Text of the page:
Stocks Won't Stay Down—and Investors Don't Like It

Despite their venture into bear country over the past two trading days, stocks haven't had a big-volume blowout selloff yet, and some on Wall Street aren't happy about it.

The New York Stock Exchange, downtown Manhattan.
Oliver Quillia for
The New York Stock Exchange, downtown Manhattan.

While rooting for a major drop in stocks is counterintuitive for investors—at least those who aren't shorting the market—there's a strong sentiment that the market needs to go lower before it can go higher. But with a pervading lethargy ruling Wall Street, investors are beginning to lose their patience for direction.

"We just haven't had the capitulation that we're looking for where everyone is saying, 'Hey this thing is shot, we've got to get out,'" Gordon Charlop of Rosenblatt Securities, said on CNBC. "So people are holding on."

Monday's trading marked another day of anemic volume, which has been present even on days of big index declines like the market experienced last week. Despite the indexes testing their March lows, there is virtually no evidence of panic, with investors engaged in an essentially orderly selloff based on soaring energy prices, banking troubles, and weakness for consumers. But such a panicked, high-volume capitulation might be exactly what stocks need in order to reassert themselves.

One of the primary indicators of fear among investors, the Chicago Board Options Exchange's Volatility Index, has remained at levels indicating only moderate jitters across the market. That in turn is making investment advisers edgy as they look for market entry points and try to assuage their nervous clients that a turnaround is in sight.

"As much as I would love to see something like that ... I don't think we're going to get it," says Michael Cohn, of Atlantis Asset Management. "The sellers are done selling, and I think that a catalyst for this market is going to have to be some halfway decent economic data. Otherwise, it doesn't seem like this market wants to rally."

When the Dow Jones Industrial Average hit bear-market levels Friday and Monday—that is, a 20 percent decline from its high—some thought that might indicate capitulation. No such luck.

"We were getting close to what could turn into capitulation," Art Cashin, director of floor operations at UBS, said on CNBC. "I thought today could be a purge—we'd get it all out. We'd get your 20 percent, we'd get a volume reversal tomorrow and maybe spend a little summertime at the beach."

That wasn't the case, though, as moderating energy prices allowed stocks to edge higher.

Investors are frustrated as it becomes increasingly difficult to play a market that has little conviction, either up or down.

When the Norm Becomes Abnormal

Charlop, in fact, recommends looking elsewhere from the usual plays in times of uncertainty—consumer staples, for example—and instead toward individual industries that have outperformed, such as fertilizer, where Potash has been a star this year.

"Buying stocks just on a technical basis is not going to make your portfolio any stronger," he says. "You've got to go back to the things that are working well."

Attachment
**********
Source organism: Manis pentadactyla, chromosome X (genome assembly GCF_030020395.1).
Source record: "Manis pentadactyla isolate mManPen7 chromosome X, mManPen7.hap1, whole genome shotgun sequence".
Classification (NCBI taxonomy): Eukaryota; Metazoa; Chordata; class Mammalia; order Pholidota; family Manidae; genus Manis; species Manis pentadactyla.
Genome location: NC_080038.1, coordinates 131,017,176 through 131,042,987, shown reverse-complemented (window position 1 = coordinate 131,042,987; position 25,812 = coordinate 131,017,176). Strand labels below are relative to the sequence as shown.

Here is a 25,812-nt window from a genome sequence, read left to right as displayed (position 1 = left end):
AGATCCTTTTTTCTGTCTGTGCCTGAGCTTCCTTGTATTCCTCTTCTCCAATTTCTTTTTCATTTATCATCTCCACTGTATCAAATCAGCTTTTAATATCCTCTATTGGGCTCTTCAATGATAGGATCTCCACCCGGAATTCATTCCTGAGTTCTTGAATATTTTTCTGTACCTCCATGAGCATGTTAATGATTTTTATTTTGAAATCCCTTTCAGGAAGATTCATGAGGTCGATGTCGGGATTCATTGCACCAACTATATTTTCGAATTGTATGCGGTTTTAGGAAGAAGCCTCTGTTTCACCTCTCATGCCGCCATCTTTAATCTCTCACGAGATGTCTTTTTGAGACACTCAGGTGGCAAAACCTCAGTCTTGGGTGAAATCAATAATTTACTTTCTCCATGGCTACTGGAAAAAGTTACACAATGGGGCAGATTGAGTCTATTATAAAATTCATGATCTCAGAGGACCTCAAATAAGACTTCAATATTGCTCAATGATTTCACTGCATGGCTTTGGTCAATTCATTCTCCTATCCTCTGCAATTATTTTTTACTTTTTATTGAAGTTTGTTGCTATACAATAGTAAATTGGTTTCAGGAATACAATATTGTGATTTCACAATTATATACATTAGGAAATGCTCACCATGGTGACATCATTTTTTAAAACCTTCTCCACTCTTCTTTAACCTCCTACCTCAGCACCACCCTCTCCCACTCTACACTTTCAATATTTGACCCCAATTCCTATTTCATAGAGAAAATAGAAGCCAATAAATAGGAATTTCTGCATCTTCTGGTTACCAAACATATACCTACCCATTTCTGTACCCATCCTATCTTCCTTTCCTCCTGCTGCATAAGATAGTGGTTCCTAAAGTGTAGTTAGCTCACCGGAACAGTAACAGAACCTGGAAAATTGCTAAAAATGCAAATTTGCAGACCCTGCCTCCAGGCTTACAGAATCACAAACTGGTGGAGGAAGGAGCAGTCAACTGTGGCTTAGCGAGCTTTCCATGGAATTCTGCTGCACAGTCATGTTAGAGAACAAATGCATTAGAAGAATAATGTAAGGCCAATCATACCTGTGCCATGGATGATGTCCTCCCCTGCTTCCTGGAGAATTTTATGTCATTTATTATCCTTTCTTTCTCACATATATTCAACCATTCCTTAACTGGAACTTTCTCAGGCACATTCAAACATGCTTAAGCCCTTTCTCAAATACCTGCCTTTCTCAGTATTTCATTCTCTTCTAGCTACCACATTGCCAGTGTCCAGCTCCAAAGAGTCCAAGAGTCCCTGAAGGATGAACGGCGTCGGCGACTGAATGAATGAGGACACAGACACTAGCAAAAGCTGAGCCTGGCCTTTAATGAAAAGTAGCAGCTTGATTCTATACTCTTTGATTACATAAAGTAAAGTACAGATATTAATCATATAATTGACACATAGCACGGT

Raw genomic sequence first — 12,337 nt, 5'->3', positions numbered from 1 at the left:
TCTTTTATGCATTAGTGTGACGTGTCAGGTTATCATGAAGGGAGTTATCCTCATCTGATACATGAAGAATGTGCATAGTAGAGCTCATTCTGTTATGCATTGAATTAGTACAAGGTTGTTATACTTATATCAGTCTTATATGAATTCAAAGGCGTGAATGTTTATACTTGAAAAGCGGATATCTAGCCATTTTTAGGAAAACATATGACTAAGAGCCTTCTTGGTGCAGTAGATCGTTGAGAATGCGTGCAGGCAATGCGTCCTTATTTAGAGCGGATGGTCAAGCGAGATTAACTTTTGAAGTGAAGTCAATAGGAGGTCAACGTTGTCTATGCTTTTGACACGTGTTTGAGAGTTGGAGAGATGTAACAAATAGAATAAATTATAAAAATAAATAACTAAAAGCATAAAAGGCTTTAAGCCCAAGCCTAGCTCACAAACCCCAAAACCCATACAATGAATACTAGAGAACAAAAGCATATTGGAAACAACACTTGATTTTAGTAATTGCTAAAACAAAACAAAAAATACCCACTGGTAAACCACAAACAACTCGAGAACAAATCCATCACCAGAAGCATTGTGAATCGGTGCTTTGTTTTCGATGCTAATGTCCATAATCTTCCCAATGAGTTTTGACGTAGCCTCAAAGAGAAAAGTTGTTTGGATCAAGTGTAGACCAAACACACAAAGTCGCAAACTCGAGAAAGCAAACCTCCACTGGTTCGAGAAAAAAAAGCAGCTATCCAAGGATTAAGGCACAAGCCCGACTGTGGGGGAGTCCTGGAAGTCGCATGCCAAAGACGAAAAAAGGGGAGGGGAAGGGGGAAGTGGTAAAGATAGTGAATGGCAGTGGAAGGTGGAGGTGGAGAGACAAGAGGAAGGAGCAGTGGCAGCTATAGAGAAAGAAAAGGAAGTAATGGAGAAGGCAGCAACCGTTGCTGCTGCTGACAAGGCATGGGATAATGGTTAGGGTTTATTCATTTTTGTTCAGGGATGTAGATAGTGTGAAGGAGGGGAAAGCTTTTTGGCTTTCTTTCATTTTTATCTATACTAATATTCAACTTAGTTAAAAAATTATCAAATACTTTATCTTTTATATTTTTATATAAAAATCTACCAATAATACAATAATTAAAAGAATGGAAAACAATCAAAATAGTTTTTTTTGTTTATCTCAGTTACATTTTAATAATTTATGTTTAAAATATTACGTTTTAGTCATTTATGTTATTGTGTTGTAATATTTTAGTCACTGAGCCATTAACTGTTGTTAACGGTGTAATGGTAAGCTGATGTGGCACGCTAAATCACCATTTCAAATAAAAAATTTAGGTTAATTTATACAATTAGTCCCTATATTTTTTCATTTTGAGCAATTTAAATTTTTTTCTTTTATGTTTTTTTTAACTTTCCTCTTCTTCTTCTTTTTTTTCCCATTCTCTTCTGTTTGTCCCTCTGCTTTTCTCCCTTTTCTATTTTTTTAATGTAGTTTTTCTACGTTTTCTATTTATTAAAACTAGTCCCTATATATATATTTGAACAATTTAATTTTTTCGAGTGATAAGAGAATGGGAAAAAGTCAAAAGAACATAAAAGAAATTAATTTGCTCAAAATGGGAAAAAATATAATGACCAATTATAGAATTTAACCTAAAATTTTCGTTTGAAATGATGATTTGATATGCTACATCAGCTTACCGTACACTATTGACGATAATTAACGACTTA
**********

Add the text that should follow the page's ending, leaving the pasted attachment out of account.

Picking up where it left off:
Indeed, investors everywhere are rethinking their strategy in a market that seems to be dictated by oil and housing rather than performing according to time-tested rules. Normally, stocks rise when housing falls and interest rates are low.

But that hasn't been true lately, even as both housing and rates have moved in the right direction for stocks.

"We have people nervous. With oil at $140 (a barrel) everything becomes of function of the price of oil. Industry after industry just becomes a bet on oil," says Brian Gendreau, investment strategist at ING Investment Management. "People are scrambling to adjust."

Gendreau says there are still a number of industries performing well despite pervading weak spots in the economy. He cites capital equipment makers who are supplying the world's agricultural industry, as well as health care.

He says he too is hoping for capitulation but also does not see the widespread fear in the market that has denoted other market bottoms. Others share his view on both counts.

"I think first and foremost you've got to see more volume," says Steve Sachs, director of trading at Rydex Investments "You've got to see a lot more price dislocation—it's fairly concentrated. I just ultimately don't think we're seeing the volume associated with capitulation."

Investors were bedeviled again Monday, as an early upsurge in oil prices reversed itself by late morning and, sure enough, the stock market turned around and posted mild gains on low volume.

Of course, this doesn't mean there's no opportunity, but it makes the effort to find a market rhythm that much more difficult.

"If you're looking for (capitulation) then you'll probably wait too long and you might miss some opportunity," says Cohn, who likes some of the non-brokerage banks as investments. "There's zero buyers, and just natural sellers in this market are taking this thing down. Gravity hits the market. No one's willing to step up to the plate and that's probably one of the best times to be buying."

The search for a catalyst has led some to look forward to earnings and outlook reports that may tell Wall Street where things are headed.

"You've got to be concerned about this quarter's market," Charlop says. "As we get further into the year and there's less to hang your hat on, in the earnings forecasts, that's where you're going to see your trouble. That's where you're going to see capitulation."